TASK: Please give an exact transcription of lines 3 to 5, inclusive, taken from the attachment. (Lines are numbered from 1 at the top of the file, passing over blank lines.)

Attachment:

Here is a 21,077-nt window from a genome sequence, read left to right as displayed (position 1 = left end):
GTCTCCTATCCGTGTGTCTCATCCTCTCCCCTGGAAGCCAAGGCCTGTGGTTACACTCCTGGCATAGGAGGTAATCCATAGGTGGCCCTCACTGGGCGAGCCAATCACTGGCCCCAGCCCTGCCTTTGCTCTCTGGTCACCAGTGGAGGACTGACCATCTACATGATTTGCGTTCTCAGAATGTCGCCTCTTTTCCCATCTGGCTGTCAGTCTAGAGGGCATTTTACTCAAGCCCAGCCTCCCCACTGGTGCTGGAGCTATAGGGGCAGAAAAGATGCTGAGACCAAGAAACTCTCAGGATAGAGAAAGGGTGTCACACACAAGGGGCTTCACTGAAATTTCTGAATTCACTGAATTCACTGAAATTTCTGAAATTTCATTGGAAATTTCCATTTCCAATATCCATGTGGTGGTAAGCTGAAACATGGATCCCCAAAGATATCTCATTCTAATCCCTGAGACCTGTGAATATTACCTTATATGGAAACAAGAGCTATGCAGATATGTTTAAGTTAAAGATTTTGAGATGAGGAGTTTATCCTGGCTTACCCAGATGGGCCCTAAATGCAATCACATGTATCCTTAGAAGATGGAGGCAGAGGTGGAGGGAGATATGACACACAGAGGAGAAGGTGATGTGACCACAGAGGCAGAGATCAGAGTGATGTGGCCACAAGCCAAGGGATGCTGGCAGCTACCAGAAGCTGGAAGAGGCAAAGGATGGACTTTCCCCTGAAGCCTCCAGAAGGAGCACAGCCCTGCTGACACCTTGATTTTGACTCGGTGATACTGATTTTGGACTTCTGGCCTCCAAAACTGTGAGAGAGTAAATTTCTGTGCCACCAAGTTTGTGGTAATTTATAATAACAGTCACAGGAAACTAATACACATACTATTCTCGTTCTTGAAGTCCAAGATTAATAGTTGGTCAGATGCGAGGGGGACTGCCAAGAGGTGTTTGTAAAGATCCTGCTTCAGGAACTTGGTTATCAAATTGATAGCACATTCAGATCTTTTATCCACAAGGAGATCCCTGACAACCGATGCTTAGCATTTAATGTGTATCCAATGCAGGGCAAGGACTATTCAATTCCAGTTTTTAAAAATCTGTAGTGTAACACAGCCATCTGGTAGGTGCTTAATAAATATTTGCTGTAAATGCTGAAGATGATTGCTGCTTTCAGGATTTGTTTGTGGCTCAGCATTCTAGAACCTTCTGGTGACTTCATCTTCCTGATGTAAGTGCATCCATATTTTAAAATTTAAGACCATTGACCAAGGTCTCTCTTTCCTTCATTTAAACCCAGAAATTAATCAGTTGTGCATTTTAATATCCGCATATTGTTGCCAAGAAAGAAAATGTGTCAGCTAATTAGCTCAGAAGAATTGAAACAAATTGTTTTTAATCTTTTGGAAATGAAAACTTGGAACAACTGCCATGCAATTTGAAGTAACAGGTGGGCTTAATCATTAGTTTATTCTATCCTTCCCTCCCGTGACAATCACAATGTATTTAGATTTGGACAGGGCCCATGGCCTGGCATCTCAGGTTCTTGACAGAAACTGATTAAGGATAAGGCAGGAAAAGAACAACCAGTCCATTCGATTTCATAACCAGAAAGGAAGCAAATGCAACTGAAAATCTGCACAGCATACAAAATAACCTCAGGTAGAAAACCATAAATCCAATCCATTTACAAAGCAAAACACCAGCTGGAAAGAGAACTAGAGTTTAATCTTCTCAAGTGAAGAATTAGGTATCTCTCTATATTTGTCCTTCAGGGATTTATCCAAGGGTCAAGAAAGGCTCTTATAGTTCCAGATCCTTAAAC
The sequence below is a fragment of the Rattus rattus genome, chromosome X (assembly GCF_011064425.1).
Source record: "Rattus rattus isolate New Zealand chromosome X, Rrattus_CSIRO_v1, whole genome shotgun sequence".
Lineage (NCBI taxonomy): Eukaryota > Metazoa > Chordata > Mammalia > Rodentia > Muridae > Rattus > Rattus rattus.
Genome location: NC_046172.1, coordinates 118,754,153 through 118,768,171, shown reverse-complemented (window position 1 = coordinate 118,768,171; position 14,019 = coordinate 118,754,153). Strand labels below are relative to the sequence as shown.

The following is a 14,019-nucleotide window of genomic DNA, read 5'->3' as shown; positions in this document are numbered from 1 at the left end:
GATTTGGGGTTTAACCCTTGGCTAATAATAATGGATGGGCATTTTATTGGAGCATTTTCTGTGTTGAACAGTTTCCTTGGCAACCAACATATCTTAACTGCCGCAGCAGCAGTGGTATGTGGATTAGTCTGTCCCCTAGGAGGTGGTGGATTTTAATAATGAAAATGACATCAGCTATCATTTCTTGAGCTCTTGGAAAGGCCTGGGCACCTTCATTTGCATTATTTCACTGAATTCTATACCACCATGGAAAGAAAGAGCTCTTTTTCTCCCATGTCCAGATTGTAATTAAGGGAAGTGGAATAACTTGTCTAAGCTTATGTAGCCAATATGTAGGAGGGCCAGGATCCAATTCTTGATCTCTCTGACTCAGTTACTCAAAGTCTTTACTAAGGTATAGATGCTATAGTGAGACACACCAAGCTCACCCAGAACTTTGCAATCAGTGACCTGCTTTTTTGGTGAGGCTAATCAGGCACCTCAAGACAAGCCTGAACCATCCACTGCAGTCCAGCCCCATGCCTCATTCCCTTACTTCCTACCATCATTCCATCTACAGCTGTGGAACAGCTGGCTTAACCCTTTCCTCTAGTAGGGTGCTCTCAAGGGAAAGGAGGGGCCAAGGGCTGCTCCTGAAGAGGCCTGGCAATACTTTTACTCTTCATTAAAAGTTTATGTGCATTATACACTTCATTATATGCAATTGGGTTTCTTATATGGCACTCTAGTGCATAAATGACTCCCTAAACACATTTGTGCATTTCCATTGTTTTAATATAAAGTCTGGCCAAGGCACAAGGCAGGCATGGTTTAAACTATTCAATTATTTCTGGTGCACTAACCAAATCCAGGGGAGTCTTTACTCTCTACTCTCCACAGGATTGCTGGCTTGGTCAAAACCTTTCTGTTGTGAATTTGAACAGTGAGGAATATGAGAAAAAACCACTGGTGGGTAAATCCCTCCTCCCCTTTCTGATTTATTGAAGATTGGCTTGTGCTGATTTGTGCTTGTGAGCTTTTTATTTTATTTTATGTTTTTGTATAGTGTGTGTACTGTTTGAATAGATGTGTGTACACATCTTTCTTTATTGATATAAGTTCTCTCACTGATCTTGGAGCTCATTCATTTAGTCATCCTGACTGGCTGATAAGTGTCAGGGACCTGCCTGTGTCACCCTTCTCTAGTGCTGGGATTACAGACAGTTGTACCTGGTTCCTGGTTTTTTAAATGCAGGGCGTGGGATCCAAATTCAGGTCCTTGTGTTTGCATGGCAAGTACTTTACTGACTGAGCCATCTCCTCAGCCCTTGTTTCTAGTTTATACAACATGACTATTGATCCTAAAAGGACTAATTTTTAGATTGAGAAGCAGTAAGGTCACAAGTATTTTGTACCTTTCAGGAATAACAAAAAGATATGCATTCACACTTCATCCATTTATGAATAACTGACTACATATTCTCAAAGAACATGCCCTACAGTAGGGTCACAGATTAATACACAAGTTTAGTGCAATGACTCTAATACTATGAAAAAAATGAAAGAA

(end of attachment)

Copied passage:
The sequence below is a fragment of the Rattus rattus genome, chromosome X (assembly GCF_011064425.1).
Source record: "Rattus rattus isolate New Zealand chromosome X, Rrattus_CSIRO_v1, whole genome shotgun sequence".
Lineage (NCBI taxonomy): Eukaryota > Metazoa > Chordata > Mammalia > Rodentia > Muridae > Rattus > Rattus rattus.